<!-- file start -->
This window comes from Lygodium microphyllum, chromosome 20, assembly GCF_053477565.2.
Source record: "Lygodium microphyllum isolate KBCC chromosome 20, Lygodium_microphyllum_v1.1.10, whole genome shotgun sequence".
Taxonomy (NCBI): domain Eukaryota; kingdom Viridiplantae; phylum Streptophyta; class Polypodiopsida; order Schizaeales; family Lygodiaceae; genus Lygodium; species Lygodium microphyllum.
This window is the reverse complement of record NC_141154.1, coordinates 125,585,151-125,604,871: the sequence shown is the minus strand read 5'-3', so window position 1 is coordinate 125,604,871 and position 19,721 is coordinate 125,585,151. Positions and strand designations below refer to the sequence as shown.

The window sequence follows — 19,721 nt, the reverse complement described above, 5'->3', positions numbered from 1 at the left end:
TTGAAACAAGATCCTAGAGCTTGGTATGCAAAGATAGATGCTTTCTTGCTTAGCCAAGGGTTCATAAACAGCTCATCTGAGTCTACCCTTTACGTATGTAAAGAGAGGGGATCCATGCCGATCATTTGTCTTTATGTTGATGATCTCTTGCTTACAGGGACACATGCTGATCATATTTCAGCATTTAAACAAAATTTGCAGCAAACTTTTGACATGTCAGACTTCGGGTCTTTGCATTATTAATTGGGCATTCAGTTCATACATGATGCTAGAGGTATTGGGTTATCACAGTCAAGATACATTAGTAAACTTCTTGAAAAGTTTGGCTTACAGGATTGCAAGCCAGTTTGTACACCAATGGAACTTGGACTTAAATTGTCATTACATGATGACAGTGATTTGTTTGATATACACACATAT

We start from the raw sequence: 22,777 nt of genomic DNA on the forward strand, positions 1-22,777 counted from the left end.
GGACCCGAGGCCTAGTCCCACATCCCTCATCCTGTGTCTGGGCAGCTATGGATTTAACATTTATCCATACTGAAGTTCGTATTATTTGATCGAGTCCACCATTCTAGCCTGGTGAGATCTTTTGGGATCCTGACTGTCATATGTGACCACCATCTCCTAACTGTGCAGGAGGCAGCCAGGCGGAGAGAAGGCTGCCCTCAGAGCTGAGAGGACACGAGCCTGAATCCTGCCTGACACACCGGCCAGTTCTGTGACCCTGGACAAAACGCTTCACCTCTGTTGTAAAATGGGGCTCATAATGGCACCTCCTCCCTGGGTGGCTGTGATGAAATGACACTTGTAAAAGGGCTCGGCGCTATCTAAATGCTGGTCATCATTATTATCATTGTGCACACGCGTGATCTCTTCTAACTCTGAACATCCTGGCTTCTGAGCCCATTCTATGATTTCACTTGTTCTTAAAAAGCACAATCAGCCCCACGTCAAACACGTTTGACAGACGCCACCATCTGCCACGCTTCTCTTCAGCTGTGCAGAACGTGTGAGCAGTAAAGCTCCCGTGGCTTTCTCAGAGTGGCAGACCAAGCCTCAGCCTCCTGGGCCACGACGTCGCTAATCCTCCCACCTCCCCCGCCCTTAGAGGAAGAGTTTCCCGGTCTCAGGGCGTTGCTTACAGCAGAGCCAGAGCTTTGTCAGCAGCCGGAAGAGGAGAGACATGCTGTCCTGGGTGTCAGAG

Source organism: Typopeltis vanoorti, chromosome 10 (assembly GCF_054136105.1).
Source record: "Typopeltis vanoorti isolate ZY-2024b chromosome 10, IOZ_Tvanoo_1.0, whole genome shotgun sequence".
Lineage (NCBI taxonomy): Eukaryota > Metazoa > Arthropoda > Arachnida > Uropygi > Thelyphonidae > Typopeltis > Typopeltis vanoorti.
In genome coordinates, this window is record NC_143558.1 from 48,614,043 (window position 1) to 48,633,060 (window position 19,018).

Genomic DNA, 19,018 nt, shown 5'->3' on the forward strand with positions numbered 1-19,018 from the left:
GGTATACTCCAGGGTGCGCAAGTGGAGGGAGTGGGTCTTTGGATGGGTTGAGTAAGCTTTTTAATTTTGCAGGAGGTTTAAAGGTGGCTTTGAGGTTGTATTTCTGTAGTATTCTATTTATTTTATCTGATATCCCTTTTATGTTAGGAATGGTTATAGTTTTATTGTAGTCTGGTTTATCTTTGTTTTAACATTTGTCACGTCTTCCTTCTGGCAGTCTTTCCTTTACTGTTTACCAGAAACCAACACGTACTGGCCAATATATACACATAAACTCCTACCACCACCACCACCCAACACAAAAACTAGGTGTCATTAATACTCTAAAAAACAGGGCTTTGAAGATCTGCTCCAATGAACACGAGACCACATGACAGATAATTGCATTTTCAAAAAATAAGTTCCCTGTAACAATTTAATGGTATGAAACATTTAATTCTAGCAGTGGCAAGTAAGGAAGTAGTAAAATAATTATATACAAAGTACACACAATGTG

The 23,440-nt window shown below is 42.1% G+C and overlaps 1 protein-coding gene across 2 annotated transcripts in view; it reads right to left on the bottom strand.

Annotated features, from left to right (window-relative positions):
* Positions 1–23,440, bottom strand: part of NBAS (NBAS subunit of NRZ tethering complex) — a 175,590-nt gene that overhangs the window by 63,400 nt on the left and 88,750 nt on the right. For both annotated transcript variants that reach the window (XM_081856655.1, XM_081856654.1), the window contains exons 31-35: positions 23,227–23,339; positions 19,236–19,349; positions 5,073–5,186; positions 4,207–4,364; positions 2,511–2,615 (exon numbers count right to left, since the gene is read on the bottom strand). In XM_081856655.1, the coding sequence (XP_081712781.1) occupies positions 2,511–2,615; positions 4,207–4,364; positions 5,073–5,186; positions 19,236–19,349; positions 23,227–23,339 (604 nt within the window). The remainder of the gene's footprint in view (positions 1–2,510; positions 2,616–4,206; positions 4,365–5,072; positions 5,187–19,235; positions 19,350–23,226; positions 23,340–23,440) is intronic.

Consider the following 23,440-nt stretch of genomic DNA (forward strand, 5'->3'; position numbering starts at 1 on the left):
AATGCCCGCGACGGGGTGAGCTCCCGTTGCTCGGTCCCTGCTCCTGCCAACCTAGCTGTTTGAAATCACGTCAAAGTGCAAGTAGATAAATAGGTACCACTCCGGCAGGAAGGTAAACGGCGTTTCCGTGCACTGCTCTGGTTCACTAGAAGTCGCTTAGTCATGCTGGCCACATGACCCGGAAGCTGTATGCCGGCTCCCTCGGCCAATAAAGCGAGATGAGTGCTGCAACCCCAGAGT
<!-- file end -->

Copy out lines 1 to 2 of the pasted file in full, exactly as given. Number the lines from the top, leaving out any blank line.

This window comes from Lygodium microphyllum, chromosome 20, assembly GCF_053477565.2.
Source record: "Lygodium microphyllum isolate KBCC chromosome 20, Lygodium_microphyllum_v1.1.10, whole genome shotgun sequence".